Abstract

This article highlights how the COVID-19 pandemic affected the daily experiences of a small group of African-American Muslims. Discussion points focused on changes in lifestyle habits regarding food shopping, healthcare, housing, and religious practice. Many participants expressed concern that the risk of contracting the virus was a real threat in public spaces. Food shopping practices changed when the risk of infection was perceived to be high or when food supplies in retail stores dwindled. Reliance on virtual health consultations rose, and even in-person healthcare visits were impacted by social distancing. For most, shopping and healthcare involved virtual meetings and ordering through online shopping services. Although for most respondents housing was not a critical issue, improvement in housing conditions was restricted by the pandemic. The suspension of in-person worship services and substituted virtual worship practices generated uncertainty as to the religiosity of those practices. This concern was expressed most frequently as to those worship services that were centered on communal activities.

In: Islam, Muslims, and COVID-19

Abstract

From restrictions on public gatherings and travel, to masking regulations and the closure of businesses, policymakers craft various social policies and legal mandates to mitigate COVID-19 disease spread and impact. Religious practices have also been subject to constraints, insofar as they contribute to social life and inform COVID-19-related behaviors. From Friday prayers and burial rites to vaccines and healthcare, Muslims have sought guidance about how to maintain religious identity in the face of the constraints on social activities. As such, this chapter examines how public health and religion-related values intersected in the Islamic bioethical guidance offered by the US-based National Muslim Task Force on COVID-19. It begins by describing the context, personnel, and procedures by which the Fiqh Committee of the National Muslim Task Force on COVID-19 came to be and deliberated. Next, it analyzes the ways in biomedical data, state authority mandates, and Islamic ethico-legal imperatives integrated to furnish guidance on congregational prayer services and vaccine uptake to mosque leaders and community members. This section also describes contentions over the applicability of maṣlaḥa (public interest), ḍarūra (dire necessity), ḥifz al-nafs (preservation of life), and ḥifz al-dīn (preservation of religion) in the COVID-19 context. The final section reflects on the discursive gaps between policymakers, religious scholars, and public health professionals, and the need for multidisciplinary engagement in Islamic bioethical deliberation.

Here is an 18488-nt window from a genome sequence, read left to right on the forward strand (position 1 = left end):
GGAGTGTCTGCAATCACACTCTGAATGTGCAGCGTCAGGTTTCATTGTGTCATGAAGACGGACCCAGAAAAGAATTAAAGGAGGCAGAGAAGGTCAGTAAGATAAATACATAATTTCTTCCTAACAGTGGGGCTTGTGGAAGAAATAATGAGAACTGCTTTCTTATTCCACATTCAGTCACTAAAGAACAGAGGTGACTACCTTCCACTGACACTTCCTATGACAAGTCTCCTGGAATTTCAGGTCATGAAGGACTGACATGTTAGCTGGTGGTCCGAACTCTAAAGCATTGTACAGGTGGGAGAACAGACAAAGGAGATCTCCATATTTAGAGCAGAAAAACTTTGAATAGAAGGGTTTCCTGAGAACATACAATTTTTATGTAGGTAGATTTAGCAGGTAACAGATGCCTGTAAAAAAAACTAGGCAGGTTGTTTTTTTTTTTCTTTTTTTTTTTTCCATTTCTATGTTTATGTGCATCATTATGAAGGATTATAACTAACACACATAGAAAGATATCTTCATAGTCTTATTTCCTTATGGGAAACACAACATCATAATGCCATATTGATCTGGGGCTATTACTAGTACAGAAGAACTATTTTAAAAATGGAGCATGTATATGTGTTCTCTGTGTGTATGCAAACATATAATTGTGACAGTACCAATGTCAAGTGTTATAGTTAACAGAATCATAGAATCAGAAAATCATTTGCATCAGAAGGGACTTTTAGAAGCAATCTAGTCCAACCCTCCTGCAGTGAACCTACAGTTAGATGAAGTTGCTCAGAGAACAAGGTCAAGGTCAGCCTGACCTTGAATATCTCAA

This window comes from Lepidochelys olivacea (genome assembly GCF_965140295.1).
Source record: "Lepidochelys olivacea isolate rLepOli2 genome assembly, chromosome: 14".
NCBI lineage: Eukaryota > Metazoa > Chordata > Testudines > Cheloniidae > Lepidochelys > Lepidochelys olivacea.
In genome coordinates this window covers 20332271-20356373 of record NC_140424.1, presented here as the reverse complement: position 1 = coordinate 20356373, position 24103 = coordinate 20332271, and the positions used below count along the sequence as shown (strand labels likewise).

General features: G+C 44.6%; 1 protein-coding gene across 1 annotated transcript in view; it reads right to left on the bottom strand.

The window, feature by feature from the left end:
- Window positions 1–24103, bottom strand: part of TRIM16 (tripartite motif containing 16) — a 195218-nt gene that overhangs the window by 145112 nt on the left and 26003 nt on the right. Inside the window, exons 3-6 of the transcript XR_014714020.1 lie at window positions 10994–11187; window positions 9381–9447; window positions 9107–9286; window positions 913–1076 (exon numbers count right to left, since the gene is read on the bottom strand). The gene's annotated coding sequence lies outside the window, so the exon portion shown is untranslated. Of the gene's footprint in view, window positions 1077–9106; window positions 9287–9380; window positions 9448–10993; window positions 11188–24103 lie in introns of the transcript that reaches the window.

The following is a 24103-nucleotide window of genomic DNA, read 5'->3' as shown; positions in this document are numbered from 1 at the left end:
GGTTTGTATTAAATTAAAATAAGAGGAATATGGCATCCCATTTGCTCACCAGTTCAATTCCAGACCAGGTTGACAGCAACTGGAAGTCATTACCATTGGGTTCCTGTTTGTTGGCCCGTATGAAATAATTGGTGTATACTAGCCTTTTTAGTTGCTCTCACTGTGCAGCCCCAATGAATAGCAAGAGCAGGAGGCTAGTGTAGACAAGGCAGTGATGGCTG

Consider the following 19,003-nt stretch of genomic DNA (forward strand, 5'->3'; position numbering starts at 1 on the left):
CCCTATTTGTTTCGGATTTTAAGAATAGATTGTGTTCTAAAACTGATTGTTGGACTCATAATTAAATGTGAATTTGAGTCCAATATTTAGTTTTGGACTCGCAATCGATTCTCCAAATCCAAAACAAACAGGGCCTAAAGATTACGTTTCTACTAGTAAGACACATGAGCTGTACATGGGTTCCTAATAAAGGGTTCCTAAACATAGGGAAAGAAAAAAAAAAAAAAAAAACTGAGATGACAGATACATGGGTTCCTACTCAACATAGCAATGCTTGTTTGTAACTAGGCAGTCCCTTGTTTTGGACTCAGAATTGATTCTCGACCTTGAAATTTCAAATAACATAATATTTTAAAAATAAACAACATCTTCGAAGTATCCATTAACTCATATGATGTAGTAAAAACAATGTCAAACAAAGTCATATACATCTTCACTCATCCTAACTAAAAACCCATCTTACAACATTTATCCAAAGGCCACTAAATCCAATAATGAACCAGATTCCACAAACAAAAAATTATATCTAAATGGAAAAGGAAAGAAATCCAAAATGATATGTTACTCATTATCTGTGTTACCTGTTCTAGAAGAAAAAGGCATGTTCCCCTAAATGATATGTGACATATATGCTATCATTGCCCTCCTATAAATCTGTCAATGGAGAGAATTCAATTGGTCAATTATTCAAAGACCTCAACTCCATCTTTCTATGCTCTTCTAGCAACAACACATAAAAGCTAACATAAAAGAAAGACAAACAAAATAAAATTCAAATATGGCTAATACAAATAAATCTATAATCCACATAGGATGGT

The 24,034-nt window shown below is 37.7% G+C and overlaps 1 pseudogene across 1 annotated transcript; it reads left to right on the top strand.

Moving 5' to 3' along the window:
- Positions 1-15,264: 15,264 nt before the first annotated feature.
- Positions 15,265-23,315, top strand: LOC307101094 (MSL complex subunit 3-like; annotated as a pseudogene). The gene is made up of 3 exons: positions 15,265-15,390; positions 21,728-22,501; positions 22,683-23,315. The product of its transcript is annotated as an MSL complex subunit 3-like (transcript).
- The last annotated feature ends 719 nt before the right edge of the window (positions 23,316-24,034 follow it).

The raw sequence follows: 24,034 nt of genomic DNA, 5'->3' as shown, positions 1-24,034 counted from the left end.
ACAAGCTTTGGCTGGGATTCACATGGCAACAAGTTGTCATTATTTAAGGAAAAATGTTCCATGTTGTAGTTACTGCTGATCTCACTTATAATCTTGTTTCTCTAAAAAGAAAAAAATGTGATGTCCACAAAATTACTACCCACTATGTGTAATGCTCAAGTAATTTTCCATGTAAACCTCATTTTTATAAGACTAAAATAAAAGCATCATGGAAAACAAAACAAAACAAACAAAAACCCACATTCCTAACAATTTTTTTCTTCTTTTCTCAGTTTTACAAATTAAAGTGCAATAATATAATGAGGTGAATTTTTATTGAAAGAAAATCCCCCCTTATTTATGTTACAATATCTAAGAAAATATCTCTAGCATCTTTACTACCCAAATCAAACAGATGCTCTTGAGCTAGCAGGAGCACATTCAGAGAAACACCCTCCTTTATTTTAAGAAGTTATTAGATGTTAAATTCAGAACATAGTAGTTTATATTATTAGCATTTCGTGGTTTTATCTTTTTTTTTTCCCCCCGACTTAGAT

In: Islam, Muslims, and COVID-19
Author:

Abstract

This chapter provides insight into how Islamic school leaders responded to the COVID-19 pandemic and its impact on the instructional methods, enrollment, and finances of full-time Islamic schools. The author’s unique positionality as the executive director of the Islamic Schools League of America (ISLA), a nonprofit that supports full-time Islamic schools in the United States, allows for this discussion to be informed by both personal insights and research-based findings. Specifically, the author draws upon emails exchanged on ISLA’s email listserv and three surveys administered to US Islamic school principals. Wherein the emails provide an insiders’ perspective to the evolution of COVID-19 as experienced by Islamic school leaders, the survey data reveals the impact of COVID-19 on Islamic schools in relation to enrollment, instruction, and finances. The author argues that the cumulative insights and data illustrate school leaders’ agility to respond to an ever-changing crisis and the resilience of full-time US Islamic schools as an important Muslim American institution. The chapter concludes with the author’s reflections on how Islamic schools can continue to thrive in unstable and unpredictable environments, including the call for innovative and distinctive schools and more broad-based support for Islamic education in America.